This week’s column will be less technical than last week's column on what to include in an art budget—but it will more practical.
The two common mistakes designers make when pitching art to clients are sending too many options and sending options via email.
When you overload clients with options they’re likely fall into a a common psychological phenomenon I call "analysis paralysis." The sad result is they avoid making a decision. The best way to motivate people to buy art is to present them with an edited list. My preference is to offer three to five solid recommendations per space at a time. Maybe some will resonate and others won’t, but getting feedback on the first round and providing a tailored list of alternatives is more effective than sharing everything under the sun all at once.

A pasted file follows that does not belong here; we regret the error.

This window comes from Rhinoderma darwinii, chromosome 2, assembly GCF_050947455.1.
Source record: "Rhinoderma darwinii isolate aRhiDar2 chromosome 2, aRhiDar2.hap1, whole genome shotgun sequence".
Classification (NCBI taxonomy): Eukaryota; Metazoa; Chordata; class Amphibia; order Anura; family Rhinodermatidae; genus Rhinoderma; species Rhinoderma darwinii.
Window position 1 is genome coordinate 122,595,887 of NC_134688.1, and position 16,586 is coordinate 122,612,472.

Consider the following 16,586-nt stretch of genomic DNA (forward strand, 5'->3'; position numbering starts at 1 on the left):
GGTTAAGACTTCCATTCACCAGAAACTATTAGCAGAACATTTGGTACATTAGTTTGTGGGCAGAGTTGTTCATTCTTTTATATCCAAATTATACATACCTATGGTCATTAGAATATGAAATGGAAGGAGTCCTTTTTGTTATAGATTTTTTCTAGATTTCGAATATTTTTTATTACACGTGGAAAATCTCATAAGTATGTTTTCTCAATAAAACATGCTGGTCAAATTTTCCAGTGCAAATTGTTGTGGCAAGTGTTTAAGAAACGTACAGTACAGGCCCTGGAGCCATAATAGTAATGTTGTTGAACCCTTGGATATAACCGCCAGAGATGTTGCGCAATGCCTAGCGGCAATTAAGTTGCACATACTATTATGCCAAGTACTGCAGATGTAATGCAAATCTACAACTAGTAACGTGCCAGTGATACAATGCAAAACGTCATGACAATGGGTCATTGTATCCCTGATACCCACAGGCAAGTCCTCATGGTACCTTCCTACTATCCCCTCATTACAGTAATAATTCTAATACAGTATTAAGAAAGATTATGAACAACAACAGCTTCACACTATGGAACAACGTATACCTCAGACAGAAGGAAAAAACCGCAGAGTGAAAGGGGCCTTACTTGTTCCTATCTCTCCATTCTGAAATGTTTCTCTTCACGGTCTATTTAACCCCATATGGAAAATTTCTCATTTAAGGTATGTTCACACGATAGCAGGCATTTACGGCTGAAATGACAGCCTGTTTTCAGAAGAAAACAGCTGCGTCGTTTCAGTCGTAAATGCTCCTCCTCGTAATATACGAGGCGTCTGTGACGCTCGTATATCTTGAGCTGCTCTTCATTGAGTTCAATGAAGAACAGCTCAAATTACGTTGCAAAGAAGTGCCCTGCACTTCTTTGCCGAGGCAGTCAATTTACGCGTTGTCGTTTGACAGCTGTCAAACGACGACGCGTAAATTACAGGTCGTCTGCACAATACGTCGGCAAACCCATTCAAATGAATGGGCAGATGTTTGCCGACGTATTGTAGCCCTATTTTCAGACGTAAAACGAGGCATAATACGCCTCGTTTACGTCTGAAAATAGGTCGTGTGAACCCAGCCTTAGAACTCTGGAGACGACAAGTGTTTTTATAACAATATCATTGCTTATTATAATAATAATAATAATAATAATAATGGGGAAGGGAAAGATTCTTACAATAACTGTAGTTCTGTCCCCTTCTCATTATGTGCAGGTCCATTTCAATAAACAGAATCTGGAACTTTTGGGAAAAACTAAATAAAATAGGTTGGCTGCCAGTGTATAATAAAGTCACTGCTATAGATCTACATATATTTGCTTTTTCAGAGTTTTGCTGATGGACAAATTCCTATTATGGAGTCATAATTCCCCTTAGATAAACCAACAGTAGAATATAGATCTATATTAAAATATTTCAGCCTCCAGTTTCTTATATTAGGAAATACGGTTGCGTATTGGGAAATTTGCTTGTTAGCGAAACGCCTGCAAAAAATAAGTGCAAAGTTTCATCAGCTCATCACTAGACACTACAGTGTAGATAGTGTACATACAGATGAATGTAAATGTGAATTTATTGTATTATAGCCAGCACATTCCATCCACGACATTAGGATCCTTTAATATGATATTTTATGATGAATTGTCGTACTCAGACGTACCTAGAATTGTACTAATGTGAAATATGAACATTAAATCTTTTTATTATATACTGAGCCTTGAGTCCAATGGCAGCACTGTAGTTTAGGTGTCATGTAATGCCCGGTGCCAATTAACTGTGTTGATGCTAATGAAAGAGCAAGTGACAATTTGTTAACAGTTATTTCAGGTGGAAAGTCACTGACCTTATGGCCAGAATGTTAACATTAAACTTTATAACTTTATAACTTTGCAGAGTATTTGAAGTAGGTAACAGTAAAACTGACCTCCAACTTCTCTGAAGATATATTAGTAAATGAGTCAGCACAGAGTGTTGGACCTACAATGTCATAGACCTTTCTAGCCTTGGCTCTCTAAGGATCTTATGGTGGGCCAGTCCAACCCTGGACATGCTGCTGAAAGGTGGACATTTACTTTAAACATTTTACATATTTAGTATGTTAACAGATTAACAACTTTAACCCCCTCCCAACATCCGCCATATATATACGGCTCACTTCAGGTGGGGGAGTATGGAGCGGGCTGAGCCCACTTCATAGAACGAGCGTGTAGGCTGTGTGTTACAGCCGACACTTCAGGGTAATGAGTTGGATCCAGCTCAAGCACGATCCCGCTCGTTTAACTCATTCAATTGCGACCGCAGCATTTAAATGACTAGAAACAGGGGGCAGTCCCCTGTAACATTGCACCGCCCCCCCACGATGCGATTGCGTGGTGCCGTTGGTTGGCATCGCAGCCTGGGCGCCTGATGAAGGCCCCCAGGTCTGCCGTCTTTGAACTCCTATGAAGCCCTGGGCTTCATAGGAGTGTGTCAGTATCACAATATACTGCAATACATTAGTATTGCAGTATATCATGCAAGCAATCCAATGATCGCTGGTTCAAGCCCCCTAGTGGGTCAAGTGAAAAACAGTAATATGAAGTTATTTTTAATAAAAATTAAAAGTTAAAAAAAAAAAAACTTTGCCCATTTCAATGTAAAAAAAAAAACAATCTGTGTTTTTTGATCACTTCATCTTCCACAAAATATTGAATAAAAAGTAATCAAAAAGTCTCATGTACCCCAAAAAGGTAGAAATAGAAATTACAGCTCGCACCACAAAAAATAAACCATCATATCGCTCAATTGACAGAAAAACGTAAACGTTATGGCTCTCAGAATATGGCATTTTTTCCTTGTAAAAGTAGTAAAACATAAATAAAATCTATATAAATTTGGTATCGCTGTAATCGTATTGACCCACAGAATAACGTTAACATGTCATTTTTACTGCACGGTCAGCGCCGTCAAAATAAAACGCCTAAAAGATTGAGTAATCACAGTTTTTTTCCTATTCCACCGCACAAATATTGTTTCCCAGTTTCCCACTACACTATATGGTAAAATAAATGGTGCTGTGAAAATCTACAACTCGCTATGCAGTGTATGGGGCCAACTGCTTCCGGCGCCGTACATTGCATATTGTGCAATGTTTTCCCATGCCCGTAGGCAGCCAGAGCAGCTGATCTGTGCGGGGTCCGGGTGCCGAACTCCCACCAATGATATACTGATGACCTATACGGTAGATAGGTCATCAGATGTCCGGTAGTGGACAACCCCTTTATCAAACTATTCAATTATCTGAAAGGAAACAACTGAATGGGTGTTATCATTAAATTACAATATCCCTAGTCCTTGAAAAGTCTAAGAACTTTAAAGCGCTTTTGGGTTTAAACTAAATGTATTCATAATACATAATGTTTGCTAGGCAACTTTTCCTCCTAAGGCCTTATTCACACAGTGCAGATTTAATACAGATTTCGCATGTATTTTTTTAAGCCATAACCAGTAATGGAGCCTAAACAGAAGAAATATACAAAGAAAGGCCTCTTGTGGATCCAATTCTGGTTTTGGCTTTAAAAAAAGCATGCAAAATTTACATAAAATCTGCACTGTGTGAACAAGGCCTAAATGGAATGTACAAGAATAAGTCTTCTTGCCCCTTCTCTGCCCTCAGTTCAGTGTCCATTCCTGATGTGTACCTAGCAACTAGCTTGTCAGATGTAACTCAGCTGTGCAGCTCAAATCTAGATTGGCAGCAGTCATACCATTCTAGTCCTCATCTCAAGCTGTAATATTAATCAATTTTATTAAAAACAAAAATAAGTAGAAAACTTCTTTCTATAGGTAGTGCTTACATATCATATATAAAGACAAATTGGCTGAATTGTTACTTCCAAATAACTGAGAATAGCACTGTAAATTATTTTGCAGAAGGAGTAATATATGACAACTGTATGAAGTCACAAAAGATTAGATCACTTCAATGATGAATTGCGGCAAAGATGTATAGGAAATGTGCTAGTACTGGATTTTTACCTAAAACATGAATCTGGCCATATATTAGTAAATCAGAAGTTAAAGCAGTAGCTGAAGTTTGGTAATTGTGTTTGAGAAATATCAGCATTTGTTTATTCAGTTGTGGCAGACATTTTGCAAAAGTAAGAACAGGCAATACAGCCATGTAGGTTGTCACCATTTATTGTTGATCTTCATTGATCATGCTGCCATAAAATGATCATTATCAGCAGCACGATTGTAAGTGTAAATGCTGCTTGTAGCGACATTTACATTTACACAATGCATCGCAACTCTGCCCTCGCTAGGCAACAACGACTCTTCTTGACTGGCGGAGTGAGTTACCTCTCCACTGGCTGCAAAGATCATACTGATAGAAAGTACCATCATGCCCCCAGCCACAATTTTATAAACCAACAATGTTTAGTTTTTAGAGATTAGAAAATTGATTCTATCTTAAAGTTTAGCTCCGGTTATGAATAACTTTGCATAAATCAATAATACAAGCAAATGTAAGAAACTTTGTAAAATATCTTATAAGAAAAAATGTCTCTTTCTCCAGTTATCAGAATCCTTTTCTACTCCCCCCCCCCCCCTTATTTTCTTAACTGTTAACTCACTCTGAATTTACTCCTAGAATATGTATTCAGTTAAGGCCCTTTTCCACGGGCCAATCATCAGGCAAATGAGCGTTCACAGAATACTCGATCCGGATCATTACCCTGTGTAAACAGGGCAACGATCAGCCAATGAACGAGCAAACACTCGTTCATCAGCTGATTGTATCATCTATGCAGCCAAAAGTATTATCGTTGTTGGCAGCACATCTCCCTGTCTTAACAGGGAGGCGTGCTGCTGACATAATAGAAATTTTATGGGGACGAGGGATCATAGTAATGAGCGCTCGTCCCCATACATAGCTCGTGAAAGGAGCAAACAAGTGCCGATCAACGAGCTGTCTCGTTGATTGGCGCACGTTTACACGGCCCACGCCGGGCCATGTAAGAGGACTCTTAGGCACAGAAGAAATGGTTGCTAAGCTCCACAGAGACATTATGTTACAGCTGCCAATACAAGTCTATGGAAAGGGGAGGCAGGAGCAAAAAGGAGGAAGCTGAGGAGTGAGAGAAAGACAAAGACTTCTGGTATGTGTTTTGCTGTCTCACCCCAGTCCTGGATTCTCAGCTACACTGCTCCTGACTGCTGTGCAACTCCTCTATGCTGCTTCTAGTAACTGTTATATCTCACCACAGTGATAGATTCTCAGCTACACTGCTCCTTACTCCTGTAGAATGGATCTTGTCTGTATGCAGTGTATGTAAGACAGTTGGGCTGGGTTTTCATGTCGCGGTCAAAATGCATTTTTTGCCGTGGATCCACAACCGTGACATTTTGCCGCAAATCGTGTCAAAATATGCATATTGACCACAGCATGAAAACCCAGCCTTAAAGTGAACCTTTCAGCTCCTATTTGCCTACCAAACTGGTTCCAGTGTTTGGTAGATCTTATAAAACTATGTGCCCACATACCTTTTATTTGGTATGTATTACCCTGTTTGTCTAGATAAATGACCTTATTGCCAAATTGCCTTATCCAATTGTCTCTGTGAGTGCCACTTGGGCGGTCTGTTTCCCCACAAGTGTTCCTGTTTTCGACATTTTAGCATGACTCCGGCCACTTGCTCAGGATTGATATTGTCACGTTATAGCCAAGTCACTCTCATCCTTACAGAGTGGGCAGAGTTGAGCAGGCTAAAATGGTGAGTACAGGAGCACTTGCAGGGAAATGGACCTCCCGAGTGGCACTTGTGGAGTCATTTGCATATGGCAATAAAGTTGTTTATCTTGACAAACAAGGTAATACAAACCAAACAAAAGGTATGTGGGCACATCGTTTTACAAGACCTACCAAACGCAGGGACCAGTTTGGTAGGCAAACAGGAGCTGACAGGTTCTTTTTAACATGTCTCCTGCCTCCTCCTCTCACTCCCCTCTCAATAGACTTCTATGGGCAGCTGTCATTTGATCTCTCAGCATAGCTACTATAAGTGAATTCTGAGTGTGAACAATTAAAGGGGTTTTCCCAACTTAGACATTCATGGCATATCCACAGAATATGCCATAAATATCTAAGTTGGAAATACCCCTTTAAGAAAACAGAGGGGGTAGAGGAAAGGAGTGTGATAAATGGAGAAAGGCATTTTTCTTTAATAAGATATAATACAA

Once you've made the short list, you should meet the client in person with iPad in hand in order to review together what a digital image alone does not convey—scale, texture, the story behind the art, etcetera. These factors are hugely important in a client’s decision-making process; they help him or her to envision it in the space and feel personally connected to it. Talking through these points force clients to consider them rather than forming conclusive opinions on an inherently uninformative digital image.
My last pro tip on this subject is to bring measuring tape and painter’s tape with you to every presentation. It’s hard to imagine what a 40-by-30-inch art piece will look like over the sofa, and how that scale works proportionally within a space. Any sort of physical assistance you can provide without having the art in the space is useful.
Up for next time: How to talk about art (in a way that resonates). And send us any specific challenges you face.
Katharine Earnhardt is the president and founder of Mason Lane Art Advisory, a Brooklyn firm that styles walls nationwide.